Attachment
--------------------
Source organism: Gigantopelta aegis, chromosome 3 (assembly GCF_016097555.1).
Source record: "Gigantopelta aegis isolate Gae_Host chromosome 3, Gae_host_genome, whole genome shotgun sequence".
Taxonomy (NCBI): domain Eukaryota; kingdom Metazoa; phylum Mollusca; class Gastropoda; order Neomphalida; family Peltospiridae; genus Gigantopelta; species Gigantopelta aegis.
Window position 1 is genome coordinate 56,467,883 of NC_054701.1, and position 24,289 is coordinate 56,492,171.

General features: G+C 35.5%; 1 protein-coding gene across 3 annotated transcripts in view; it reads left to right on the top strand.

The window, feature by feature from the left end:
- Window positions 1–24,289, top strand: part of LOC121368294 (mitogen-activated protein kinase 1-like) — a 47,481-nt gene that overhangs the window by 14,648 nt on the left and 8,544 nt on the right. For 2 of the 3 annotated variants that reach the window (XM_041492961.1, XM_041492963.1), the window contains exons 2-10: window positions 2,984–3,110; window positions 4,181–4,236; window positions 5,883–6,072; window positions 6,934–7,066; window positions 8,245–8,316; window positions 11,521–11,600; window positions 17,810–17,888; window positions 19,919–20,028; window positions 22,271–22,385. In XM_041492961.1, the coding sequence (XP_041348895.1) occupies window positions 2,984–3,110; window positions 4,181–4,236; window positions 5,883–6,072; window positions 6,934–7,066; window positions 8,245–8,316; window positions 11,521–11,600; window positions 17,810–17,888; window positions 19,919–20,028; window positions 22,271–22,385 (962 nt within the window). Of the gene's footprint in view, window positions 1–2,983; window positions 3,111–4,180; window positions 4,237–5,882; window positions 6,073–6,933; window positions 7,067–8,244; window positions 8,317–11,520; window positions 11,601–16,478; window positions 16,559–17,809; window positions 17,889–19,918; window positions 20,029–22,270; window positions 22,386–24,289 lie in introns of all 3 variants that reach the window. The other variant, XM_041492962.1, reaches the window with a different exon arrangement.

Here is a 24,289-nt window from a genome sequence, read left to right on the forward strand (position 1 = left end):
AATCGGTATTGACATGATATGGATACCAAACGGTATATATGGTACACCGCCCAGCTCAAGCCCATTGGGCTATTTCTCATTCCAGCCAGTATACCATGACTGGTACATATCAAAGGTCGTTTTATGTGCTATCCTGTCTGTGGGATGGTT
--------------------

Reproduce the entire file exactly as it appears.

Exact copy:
Source organism: Gigantopelta aegis, chromosome 3 (assembly GCF_016097555.1).
Source record: "Gigantopelta aegis isolate Gae_Host chromosome 3, Gae_host_genome, whole genome shotgun sequence".
Taxonomy (NCBI): domain Eukaryota; kingdom Metazoa; phylum Mollusca; class Gastropoda; order Neomphalida; family Peltospiridae; genus Gigantopelta; species Gigantopelta aegis.
Window position 1 is genome coordinate 56,467,883 of NC_054701.1, and position 24,289 is coordinate 56,492,171.

General features: G+C 35.5%; 1 protein-coding gene across 3 annotated transcripts in view; it reads left to right on the top strand.

The window, feature by feature from the left end:
- Window positions 1–24,289, top strand: part of LOC121368294 (mitogen-activated protein kinase 1-like) — a 47,481-nt gene that overhangs the window by 14,648 nt on the left and 8,544 nt on the right. For 2 of the 3 annotated variants that reach the window (XM_041492961.1, XM_041492963.1), the window contains exons 2-10: window positions 2,984–3,110; window positions 4,181–4,236; window positions 5,883–6,072; window positions 6,934–7,066; window positions 8,245–8,316; window positions 11,521–11,600; window positions 17,810–17,888; window positions 19,919–20,028; window positions 22,271–22,385. In XM_041492961.1, the coding sequence (XP_041348895.1) occupies window positions 2,984–3,110; window positions 4,181–4,236; window positions 5,883–6,072; window positions 6,934–7,066; window positions 8,245–8,316; window positions 11,521–11,600; window positions 17,810–17,888; window positions 19,919–20,028; window positions 22,271–22,385 (962 nt within the window). Of the gene's footprint in view, window positions 1–2,983; window positions 3,111–4,180; window positions 4,237–5,882; window positions 6,073–6,933; window positions 7,067–8,244; window positions 8,317–11,520; window positions 11,601–16,478; window positions 16,559–17,809; window positions 17,889–19,918; window positions 20,029–22,270; window positions 22,386–24,289 lie in introns of all 3 variants that reach the window. The other variant, XM_041492962.1, reaches the window with a different exon arrangement.

Here is a 24,289-nt window from a genome sequence, read left to right on the forward strand (position 1 = left end):
AATCGGTATTGACATGATATGGATACCAAACGGTATATATGGTACACCGCCCAGCTCAAGCCCATTGGGCTATTTCTCATTCCAGCCAGTATACCATGACTGGTACATATCAAAGGTCGTTTTATGTGCTATCCTGTCTGTGGGATGGTT